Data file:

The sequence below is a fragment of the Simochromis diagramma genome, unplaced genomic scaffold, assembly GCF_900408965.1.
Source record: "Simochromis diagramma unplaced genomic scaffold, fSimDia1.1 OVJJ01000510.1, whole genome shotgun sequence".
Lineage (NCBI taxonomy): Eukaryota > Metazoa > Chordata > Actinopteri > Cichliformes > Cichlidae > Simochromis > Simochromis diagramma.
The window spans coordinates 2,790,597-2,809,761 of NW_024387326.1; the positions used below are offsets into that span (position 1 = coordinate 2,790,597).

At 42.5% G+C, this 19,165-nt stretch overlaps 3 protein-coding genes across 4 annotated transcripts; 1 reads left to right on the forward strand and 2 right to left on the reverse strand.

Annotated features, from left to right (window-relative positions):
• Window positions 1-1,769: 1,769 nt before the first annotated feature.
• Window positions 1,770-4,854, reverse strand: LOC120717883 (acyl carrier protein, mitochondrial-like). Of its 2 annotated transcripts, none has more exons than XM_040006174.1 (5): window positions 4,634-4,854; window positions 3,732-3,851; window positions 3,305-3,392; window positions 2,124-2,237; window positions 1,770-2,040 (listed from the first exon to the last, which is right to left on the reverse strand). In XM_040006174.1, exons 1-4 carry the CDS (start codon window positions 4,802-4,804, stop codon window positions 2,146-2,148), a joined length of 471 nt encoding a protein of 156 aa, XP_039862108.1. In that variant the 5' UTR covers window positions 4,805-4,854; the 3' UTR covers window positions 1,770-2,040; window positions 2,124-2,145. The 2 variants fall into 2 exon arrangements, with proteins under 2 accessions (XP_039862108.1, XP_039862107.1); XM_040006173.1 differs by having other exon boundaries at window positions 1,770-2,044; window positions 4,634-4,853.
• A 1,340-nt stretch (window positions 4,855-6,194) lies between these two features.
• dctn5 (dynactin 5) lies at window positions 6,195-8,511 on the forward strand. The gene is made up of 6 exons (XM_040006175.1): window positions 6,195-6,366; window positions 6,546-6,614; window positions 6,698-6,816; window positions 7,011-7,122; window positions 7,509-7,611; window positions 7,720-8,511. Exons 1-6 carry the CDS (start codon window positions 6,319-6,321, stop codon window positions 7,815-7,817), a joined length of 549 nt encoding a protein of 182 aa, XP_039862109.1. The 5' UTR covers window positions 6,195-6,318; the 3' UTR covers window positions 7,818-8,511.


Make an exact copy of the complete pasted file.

The sequence below is a fragment of the Simochromis diagramma genome, unplaced genomic scaffold, assembly GCF_900408965.1.
Source record: "Simochromis diagramma unplaced genomic scaffold, fSimDia1.1 OVJJ01000510.1, whole genome shotgun sequence".
Lineage (NCBI taxonomy): Eukaryota > Metazoa > Chordata > Actinopteri > Cichliformes > Cichlidae > Simochromis > Simochromis diagramma.
The window spans coordinates 2,790,597-2,809,761 of NW_024387326.1; the positions used below are offsets into that span (position 1 = coordinate 2,790,597).

At 42.5% G+C, this 19,165-nt stretch overlaps 3 protein-coding genes across 4 annotated transcripts; 1 reads left to right on the forward strand and 2 right to left on the reverse strand.

Annotated features, from left to right (window-relative positions):
• Window positions 1-1,769: 1,769 nt before the first annotated feature.
• Window positions 1,770-4,854, reverse strand: LOC120717883 (acyl carrier protein, mitochondrial-like). Of its 2 annotated transcripts, none has more exons than XM_040006174.1 (5): window positions 4,634-4,854; window positions 3,732-3,851; window positions 3,305-3,392; window positions 2,124-2,237; window positions 1,770-2,040 (listed from the first exon to the last, which is right to left on the reverse strand). In XM_040006174.1, exons 1-4 carry the CDS (start codon window positions 4,802-4,804, stop codon window positions 2,146-2,148), a joined length of 471 nt encoding a protein of 156 aa, XP_039862108.1. In that variant the 5' UTR covers window positions 4,805-4,854; the 3' UTR covers window positions 1,770-2,040; window positions 2,124-2,145. The 2 variants fall into 2 exon arrangements, with proteins under 2 accessions (XP_039862108.1, XP_039862107.1); XM_040006173.1 differs by having other exon boundaries at window positions 1,770-2,044; window positions 4,634-4,853.
• A 1,340-nt stretch (window positions 4,855-6,194) lies between these two features.
• dctn5 (dynactin 5) lies at window positions 6,195-8,511 on the forward strand. The gene is made up of 6 exons (XM_040006175.1): window positions 6,195-6,366; window positions 6,546-6,614; window positions 6,698-6,816; window positions 7,011-7,122; window positions 7,509-7,611; window positions 7,720-8,511. Exons 1-6 carry the CDS (start codon window positions 6,319-6,321, stop codon window positions 7,815-7,817), a joined length of 549 nt encoding a protein of 182 aa, XP_039862109.1. The 5' UTR covers window positions 6,195-6,318; the 3' UTR covers window positions 7,818-8,511.